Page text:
But today most stuff has no way readily to separate the tank and working bits.
    Still, its always good to keep tanks full or totally empty rather than leaving some fuel residue to soak up water and separate.
    Every small engine shop you talk with will tell you that etoh gas is responsible for a lot of their repair work- typically well over half. And of course the geniuses who are "solving" our economic problems subsidize etoh with about $50 billion of your tax dollars despite the undeniable fact that it takes about 3/4 as much petroleum to make it (farm equipment, manufacture, distribution) as corn based etoh can generate- which facts have been understood since the mid 1970s when first published by David Pimentel. Until cellulosic etoh is the norm, another of its biggest effects is simply to add to food prices.

    Not a believer in additives for fuel especially stuff like Stabil. Never use it and have no had any etoh problems in my own stuff, yet, but I sure know a lot of folks who have- mostly in chain saws, trimmers, outboards, etc etc. Many of the problems include degraded fuel line tube or other plumbing made prior to use of etoh in fuel- the lines get brittle and crack...

  8. #8
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    Thumbs up

    Quote Originally Posted by rstafford View Post
    Greetings Guys,
    I had the fuel pump replaced on my Adventure. Sadly, with less than 6000 miles on it.
    The gents at Bob's BMW -who are always helpful- mentioned how the E10/Ethanol fuels provided less octane, debris from fuel break down, etc. They recommended one brand of fuel treatment by Star brite called StarTron. www.startron.com. I have not found it locally yet. So, I can't give you any ride report details, yet.
    --update: Why I've missed it on local shelves, it's in the Boating/RV sections of most stores.--

    Ron
    Contact Milwaukee BMW (Schlossmans) - that's where I get my StarBrite fuel stabilizer - the very same product you mention.

    Hate ethanol!!!

  9. #9
    Addicted to curves azgman's Avatar
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    I toured the southeast before the rally in PA and was able to get Ethanol free gas in a few places. I immediately saw at least a 20% increase in gas mileage. So, if displacing gasoline with ethanol is supposed to be reducing gas consumption, it seems to me that it will need to be at well over a 20% ethanol mix to do so.

    I'm thinking that the people who came up with this plan confused octane with energy, and thought they would get more MPG with the higher octane ethanol.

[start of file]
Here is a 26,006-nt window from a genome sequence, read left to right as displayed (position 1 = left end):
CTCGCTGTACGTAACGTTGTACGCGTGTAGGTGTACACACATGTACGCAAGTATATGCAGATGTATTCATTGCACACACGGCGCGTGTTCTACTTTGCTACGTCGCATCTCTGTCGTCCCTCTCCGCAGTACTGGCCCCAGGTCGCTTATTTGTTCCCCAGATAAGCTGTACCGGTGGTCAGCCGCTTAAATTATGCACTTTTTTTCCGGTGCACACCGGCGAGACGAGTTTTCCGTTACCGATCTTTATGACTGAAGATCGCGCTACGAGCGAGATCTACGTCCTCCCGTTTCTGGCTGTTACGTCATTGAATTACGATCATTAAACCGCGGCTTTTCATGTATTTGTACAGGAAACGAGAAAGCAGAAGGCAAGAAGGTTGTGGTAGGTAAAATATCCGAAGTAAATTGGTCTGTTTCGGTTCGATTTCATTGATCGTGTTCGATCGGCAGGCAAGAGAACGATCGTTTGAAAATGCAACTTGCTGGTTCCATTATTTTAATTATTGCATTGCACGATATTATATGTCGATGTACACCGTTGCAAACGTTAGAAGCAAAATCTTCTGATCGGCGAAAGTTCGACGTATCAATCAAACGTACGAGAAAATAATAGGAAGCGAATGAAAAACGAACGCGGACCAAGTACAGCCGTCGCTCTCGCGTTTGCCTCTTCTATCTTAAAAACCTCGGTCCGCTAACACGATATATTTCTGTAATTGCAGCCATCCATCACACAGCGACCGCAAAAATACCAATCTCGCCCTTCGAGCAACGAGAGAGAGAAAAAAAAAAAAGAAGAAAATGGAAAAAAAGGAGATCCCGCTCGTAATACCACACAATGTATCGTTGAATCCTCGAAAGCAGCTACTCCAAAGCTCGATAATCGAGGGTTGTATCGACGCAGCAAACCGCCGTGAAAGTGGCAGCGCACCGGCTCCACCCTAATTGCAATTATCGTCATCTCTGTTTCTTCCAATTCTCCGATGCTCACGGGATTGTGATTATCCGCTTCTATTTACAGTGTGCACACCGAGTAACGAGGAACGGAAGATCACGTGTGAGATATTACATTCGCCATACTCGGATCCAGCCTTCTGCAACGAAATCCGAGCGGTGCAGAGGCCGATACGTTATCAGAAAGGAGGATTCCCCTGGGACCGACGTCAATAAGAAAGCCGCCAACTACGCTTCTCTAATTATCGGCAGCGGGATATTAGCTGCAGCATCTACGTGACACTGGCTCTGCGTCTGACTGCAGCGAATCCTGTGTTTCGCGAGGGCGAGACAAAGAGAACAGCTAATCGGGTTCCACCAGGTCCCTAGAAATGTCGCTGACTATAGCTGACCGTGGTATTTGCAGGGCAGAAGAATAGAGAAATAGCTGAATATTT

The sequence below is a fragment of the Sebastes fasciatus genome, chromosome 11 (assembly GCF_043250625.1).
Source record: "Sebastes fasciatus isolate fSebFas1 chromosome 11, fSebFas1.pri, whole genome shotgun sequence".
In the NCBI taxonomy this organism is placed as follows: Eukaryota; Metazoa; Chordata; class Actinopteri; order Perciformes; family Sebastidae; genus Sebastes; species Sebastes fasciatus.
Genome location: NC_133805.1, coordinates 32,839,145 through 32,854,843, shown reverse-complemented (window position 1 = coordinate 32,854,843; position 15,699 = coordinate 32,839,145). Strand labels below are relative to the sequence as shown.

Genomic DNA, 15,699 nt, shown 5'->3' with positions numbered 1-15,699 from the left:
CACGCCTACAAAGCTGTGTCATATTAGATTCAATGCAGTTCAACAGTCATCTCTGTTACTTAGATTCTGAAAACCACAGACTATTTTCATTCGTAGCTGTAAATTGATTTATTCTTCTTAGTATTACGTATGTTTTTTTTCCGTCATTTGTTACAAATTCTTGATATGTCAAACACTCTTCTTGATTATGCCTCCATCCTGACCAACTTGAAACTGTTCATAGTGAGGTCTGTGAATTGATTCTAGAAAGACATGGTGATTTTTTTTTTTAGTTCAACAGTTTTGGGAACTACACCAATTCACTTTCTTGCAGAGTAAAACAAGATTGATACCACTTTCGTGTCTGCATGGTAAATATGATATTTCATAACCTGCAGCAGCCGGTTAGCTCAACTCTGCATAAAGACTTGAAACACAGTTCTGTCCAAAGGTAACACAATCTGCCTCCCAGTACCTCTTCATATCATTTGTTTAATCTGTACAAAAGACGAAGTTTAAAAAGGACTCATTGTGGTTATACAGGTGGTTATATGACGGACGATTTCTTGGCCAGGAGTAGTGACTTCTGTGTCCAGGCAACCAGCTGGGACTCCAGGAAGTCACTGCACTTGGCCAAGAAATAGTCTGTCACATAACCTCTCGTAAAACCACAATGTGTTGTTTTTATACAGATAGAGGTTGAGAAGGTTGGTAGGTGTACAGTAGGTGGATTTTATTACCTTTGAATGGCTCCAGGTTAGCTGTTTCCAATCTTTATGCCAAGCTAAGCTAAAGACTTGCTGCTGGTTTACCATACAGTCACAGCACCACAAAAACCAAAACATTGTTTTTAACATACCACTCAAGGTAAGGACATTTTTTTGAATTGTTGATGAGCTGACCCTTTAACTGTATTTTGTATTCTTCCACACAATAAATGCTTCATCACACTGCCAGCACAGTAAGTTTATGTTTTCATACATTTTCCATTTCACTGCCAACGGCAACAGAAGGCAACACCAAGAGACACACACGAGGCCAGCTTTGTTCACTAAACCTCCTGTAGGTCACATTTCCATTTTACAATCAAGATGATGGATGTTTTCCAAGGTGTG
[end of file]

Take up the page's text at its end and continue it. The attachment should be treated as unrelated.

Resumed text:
It is time to put an end to this BS!
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  10. #10
    Quote Originally Posted by BMWPhreak View Post
    I'm thinking that the people who came up with this plan confused octane with energy, and thought they would get more MPG with the higher octane ethanol.
    I'm thinking you don't understand the plan.

    Ethanol use was never intended to reduce gas consumption. That is a fallacy thrown around so often people have come to believe it, including some of the politicians throwing it around. There is a strategic reason for using ethanol: it reduces our need for foreign controlled oil.

    From a strategic point of view a fuel source that you control is better than a fuel source you do not control, even if the fuel in question is not as efficient. Those who think of national grand strategy believe (assuming your 20% difference is correct) that it is better to depend upon 5 barrels of something you control than 4 barrels of something that could theoretically be cut off at any time.

    Does that something have to be ethanol? Probably not. That's where politics and money enter the argument.

  11. #11
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    Marc and others who also believe that line,
    Do take the time to look up how much petroleum it takes to make and distribute ethanol the way it is done in the US. It is a very well known subject and the net energy generation from converting corn to etoh is not so much as many people think- in fact not much at all compared to national energy consumption. Corn is an energy consumptive and not so environmentally crop and using only the corn kernel to make etoh is not at all like various ways to make cellulosic etoh from biomass- but the latter would be even more economically unrealistic given typical US costs.